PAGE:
From Devil's Food to the Dark Side

Betty Crocker is perfect. She bakes
flawless pies and gives sage advice, such as: "A fricasse without
dumplings is like a wedding without a bride." Also, unlike another
domestic goddess that we know of, she’s never been in the slammer. It’s
easy to be the perfect woman, though, when you don’t actually exist. An
invention of General Mills, Crocker was created to sell flour and serve as
the company’s face.

Susan Marks, on the other hand — a Minneapolis-based writer and filmmaker — is quite real. In her book, Finding Betty Crocker, she tells the history of
Betty Crocker and the person who was largely responsible for creating her
image—Margerie Husted, a woman who was anything but the typical image
of Betty Crocker. A company exec who married late and never had
children, Husted served as Betty’s voice on her popular radio show.
She endeavored to empower women by validating domestic work and later
lectured about issues such as the inequality of pay and recognition for
women in business.

Marks has since moved on from Betty Crocker, however; and her new project takes our homespun peppermint rooms into much darker territory. As her mother says, she has gone from Devil’s Food to the dark side. Marks is filming a
documentary about murder. And dolls.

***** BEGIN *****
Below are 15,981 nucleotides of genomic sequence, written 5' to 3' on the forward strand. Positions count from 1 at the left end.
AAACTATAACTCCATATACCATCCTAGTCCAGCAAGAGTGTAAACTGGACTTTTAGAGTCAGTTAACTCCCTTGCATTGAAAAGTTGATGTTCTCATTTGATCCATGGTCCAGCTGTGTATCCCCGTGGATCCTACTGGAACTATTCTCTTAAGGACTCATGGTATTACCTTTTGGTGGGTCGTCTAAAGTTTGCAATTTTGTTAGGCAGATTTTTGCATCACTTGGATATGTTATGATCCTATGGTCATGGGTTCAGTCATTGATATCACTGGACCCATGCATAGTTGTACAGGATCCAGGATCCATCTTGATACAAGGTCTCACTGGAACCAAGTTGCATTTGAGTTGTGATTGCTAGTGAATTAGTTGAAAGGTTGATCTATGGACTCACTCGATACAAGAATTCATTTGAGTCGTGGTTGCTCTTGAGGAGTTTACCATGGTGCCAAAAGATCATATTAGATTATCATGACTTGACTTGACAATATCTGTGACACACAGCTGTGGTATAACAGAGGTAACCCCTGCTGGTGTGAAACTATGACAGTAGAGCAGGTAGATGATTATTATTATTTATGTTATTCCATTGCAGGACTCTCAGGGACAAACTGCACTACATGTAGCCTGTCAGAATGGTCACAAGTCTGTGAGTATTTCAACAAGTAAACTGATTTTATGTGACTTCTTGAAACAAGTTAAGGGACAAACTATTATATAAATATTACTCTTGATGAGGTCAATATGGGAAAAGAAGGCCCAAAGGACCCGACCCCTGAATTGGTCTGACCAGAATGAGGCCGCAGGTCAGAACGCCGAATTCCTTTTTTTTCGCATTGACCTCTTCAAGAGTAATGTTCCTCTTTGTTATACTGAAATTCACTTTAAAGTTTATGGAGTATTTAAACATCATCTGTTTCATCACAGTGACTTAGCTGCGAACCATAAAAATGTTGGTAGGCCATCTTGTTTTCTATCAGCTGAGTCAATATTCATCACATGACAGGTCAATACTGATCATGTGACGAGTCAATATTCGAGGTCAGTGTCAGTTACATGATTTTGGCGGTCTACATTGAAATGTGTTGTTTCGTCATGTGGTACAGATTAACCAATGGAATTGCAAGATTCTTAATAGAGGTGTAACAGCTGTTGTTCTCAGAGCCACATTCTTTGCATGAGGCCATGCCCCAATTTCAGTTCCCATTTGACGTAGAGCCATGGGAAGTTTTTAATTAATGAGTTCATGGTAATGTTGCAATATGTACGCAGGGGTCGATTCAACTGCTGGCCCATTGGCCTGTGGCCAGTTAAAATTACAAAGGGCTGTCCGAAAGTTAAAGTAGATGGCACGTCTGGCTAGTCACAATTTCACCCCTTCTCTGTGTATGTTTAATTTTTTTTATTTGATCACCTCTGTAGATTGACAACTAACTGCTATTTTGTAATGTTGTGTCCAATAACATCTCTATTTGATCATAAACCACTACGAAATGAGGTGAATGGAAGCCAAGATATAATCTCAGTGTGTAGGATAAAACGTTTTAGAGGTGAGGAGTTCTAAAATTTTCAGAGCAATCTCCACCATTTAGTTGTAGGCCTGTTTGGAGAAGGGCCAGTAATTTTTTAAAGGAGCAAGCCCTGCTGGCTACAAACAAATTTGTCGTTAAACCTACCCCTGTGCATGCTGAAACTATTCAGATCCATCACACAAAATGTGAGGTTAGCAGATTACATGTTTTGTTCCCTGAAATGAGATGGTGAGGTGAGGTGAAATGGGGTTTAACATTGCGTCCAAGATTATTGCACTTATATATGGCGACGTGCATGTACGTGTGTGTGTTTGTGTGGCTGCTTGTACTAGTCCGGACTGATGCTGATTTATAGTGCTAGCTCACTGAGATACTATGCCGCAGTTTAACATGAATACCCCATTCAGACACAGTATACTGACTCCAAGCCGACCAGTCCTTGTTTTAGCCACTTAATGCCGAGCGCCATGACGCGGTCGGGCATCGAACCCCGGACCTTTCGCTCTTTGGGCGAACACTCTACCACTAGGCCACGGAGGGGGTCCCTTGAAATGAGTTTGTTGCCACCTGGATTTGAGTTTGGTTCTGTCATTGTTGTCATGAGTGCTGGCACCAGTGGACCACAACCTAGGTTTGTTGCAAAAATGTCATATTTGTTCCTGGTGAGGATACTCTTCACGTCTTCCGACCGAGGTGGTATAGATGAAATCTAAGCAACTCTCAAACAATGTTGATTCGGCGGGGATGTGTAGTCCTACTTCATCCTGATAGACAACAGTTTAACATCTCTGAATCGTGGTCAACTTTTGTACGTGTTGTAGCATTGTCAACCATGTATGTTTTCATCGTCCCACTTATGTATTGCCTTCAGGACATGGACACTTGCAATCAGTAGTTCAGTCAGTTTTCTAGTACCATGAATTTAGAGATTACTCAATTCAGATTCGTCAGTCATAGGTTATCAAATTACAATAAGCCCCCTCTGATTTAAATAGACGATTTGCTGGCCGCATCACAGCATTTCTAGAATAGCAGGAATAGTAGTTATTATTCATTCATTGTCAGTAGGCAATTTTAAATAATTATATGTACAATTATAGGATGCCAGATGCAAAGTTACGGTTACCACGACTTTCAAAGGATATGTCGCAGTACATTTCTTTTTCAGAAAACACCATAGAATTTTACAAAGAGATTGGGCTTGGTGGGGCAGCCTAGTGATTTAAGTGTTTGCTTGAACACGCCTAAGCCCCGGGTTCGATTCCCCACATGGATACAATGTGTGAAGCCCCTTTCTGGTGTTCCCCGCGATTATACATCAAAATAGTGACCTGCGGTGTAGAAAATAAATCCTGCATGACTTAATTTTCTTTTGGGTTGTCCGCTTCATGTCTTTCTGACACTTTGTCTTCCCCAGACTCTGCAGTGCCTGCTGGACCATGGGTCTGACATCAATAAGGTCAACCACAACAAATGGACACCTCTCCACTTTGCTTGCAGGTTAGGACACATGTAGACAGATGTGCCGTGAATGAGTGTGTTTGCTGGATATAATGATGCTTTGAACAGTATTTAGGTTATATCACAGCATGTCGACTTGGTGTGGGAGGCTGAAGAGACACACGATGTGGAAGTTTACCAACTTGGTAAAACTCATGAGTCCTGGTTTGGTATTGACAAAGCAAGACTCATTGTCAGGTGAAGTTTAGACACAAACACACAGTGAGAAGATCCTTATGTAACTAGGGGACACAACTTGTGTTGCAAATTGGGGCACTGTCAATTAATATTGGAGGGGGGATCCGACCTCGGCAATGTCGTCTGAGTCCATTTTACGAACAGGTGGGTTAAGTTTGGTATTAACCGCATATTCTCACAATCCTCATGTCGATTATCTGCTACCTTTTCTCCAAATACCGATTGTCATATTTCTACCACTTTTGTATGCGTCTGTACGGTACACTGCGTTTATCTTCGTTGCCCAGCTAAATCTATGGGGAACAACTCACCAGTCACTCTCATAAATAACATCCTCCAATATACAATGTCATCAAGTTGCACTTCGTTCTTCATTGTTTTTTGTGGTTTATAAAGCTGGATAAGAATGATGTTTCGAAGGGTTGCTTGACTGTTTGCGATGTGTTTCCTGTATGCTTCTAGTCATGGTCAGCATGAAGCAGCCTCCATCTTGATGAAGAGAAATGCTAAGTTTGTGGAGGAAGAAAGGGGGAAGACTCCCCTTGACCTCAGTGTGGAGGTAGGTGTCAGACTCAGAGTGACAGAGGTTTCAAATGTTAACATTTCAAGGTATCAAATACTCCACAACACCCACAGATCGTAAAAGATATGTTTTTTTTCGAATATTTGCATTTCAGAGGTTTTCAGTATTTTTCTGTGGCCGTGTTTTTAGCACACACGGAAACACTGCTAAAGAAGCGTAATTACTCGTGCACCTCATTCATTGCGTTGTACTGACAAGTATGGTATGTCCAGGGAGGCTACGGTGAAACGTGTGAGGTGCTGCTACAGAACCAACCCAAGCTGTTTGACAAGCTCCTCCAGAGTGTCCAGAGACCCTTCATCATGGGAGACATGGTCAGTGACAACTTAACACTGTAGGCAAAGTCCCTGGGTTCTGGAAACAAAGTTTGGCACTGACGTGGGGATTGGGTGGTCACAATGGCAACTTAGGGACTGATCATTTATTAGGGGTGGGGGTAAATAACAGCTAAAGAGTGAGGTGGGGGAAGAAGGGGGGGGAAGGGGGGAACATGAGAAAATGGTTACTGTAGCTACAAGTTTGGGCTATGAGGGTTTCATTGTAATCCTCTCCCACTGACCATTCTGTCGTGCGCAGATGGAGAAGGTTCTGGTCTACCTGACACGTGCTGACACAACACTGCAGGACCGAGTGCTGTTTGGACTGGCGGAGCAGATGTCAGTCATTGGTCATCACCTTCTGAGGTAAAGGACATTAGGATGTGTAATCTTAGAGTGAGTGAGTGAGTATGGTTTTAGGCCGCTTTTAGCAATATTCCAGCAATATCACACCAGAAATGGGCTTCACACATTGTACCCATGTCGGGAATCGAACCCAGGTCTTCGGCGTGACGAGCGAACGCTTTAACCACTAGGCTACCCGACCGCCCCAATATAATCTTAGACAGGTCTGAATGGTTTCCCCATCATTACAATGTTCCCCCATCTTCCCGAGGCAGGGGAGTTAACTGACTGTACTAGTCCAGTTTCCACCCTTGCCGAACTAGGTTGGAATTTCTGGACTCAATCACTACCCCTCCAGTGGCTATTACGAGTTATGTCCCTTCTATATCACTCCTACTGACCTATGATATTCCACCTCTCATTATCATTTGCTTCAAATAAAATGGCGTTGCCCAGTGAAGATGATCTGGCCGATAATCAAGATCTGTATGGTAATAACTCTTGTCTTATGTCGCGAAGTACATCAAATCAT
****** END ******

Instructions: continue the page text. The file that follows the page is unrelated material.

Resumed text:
When Corinne May Botz’s book The
Nutshell Studies of Unexplained Death
first came out, Marks devoured
it and then wanted to know more. Her new documentary, Our Wildest
Dreams: A True Crime Documentary of Dolls and Murder
explores the
story behind the Nutshell Studies, a series of dollhouses built by
Chicago heiress Frances Lee Glessner in the 1940s. Each dollhouse
depicts a murder scene in minute detail, from the blood spattered
candy-striped wallpaper to the victim’s stockings (knit by Glessner on
a pair of straight pins). The dollhouses were built in order to train
police officers and are still used for this purpose today. Susan’s
documentary is currently in production with the king of campy noir
himself, John Waters, providing the narration.

At first it may seem a bit odd that Susan should go from studying
strudel recipes to examining miniature murders with a magnifying glass.
When you talk to Susan though, she’ll tell you that the stories of
Betty Crocker and Frances Lee Glessner have more in common than one
might think. Both involve women who yearned to do something outside of
the role that society had prescribed for them, and both succeeded in
doing so by taking their "womanly" interests, flipping them upside down,
and then climbing right up on top of them in order to succeed in the
male-dominated realms of business and forensic science. However, if you’re
still left wondering what the hell a fricassee is, I’ll bet
Susan Marks knows.